Each year as my classes read through the U.S. Constitution, we encounter the phrase “due process of law” in both the Fifth and Fourteenth Amendments. Defining due process is pretty simple: the government has to follow its own rules when depriving someone of their life, liberty, or property — the justice system is not allowed to “make up” new rules that apply just to a particular individual.
Due Process: A Better Definition
But that definition, of course, only provides a surface understanding of due process. In fact, it leaves out half the story since it only deals with what legal experts call “procedural” due process. That’s the easy to understand kind of due process, but it’s not the only kind. There’s also “substantive” due process, which in my experience has been a lot harder for students to grasp.
Being asked to follow rules, after all, is a concept students are well-acquainted with! It only seems sensible that the government should have to follow rules too. Substantive due process, on the other hand, basically deals with freedom itself. Are the laws being enforced ones that violate fundamental constitutional liberties? In other words, does the law itself cross a line that shouldn’t be crossed?
So that’s another reason why so many times people only think of the procedural variety when the phrase “due process of law” crops up. To truly grasp how substantive due process is applied in the courts to test laws, you have to first master what rights are considered to be those “fundamental constitutional liberties.”
Really, though, you can communicate the concept of what substantive due process is without getting into the minutiae of fundamental rights — and that’s how I like to start. It’s really easy, too, building on students’ own experiences! Even better, this quick and easy due process simulation actually gets students to comprehend the basic nature of both procedural and substantive due process!
No materials needed other than your students’ rapt attention. 🙂
The directions are pretty long because I explain in detail. It won’t take long at all to actually do all the steps in class!
1) Quote the relevant portion of the Fifth Amendment to the class: “No person shall be deprived of life, liberty, or property, without due process of law.” Tell them that today’s lesson will zero in on what exactly due process of law actually is — by using a simulation that warps school rules out of anything remotely reasonable! Explain that for purposes of the simulation, they should regard school rules as LAWS instead of just rules.
2) Remind the class that due process protects three basic kinds of rights. See if they can name them. If not, supply the list yourself, and then ask the class to choose one of the three rights: life, liberty, or property.
- If the class chooses life, announce that a new law/school rule is now in effect: Any student caught tying his or her shoelaces during a final exam will be executed by being drowned in chocolate sauce. (Be sensitive – see note after step #9.)
- If the class chooses liberty, announce that a new law/school rule is in effect: Any student caught yawning during a teacher’s lecture will be assigned to serve six hours of detention after school every day for the remainder of the school year.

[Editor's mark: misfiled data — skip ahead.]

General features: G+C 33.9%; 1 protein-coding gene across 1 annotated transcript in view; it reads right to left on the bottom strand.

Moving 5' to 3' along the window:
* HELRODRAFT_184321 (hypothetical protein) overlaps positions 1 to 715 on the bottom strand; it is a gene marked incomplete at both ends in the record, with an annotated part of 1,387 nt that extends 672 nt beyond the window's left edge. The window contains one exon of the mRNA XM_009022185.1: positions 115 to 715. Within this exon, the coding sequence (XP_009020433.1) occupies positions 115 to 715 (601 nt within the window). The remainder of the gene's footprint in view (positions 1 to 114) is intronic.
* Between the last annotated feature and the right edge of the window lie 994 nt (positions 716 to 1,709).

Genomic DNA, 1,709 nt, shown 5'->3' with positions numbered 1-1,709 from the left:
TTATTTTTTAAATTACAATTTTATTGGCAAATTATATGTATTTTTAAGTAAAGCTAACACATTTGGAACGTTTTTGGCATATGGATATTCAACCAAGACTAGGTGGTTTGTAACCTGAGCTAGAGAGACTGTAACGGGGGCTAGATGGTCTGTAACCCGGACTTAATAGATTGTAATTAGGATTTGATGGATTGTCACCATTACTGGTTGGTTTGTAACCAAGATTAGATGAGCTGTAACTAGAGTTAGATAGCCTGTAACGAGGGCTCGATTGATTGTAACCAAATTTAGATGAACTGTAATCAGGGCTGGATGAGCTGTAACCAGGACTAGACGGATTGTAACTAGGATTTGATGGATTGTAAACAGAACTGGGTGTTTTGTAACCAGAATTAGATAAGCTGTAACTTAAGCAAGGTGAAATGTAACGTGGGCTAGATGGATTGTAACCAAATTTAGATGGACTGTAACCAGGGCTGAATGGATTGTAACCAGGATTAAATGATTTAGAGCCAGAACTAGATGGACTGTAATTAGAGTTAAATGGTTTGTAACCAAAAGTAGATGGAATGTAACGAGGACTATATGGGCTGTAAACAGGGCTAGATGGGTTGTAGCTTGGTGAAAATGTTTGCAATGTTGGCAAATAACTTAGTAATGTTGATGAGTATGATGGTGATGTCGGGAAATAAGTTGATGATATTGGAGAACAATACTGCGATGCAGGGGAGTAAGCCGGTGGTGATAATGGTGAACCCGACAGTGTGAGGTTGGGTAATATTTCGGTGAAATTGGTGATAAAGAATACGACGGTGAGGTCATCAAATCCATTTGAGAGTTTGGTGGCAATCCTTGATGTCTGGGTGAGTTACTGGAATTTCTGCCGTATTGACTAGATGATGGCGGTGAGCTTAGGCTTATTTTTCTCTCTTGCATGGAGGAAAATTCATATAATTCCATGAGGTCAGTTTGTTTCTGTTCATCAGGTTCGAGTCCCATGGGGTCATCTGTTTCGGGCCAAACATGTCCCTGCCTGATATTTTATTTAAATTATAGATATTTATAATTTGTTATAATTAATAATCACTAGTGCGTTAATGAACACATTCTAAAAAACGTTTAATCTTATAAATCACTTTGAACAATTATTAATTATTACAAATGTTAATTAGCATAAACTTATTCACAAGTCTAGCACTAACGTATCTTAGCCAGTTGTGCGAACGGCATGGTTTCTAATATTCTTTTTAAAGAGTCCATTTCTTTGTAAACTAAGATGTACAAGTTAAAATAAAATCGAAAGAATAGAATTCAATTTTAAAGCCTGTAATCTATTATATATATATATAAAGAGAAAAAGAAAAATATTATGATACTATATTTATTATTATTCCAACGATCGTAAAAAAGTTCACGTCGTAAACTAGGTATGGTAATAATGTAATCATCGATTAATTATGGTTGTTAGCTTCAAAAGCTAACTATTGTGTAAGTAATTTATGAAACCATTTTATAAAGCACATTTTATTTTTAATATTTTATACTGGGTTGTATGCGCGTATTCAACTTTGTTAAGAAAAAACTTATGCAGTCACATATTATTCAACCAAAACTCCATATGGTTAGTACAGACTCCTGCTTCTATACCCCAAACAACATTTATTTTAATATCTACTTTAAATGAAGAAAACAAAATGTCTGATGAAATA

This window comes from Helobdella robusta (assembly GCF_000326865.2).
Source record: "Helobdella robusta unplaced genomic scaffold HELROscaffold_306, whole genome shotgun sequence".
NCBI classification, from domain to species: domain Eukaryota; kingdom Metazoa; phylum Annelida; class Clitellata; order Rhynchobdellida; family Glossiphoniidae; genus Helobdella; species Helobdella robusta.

- If the class chooses property, announce that a new law/school rule is in effect: Any student caught talking to classmates during break/recess/lunch will have all of his or her shoes and socks confiscated and will be banned from borrowing, purchasing, etc. any shoes or socks for the rest of the school year.
Note that those three punishments infringe on the life, liberty, or property rights of the offending students. But note also that the underlying “offenses” embedded in the new rules/laws are ludicrous. This will be important for understanding substantive due process.
3) Ask for a volunteer to play a student who has been “convicted” of the offense you just announced. (Let’s call the volunteer Anita Robertson.) Tell Anita that of course the school wants to be fair, so there’s a set of procedures the school has to follow before meting out the punishment earned. Go over the procedures with the class, perhaps supplying them with a written version for reference:
- Student is allowed to submit objections in writing to the teacher who caught them.
- If not satisfied, student can complain to the principal.
- If still not satisfied, student can refer the discipline decision to the school board.
- The school board has the final say. If they agree by majority vote with the discipline decision, the punishment will be carried out.
4) Run through the procedures. You could do this in a couple of ways:
- Say, “Okay, Anita, you have complained to the teacher and he/she still says you have to be punished. What are you going to do next?” and then “Okay, you have told the principal and he/she is siding with the teacher. What are you going to do next?” and then, “Okay, the school board also thinks you should be punished. So that’s it. You are sentenced to —- (fill in with the punishment in question).
- To jazz the simulation up more, enlist volunteers in advance. Make sure they agree to reply nothing but “guilty” no matter what Anita says. Then, in class, announce along the lines of, “Ok, Anita, here is the teacher who caught you. Make your case,” continuing until the school board has “convicted” her and there is no further appeal. Depending on your other volunteers, this could be fun — See if you can get Anita to plead, explain, etc. — only to be told “Guilty!” at every juncture.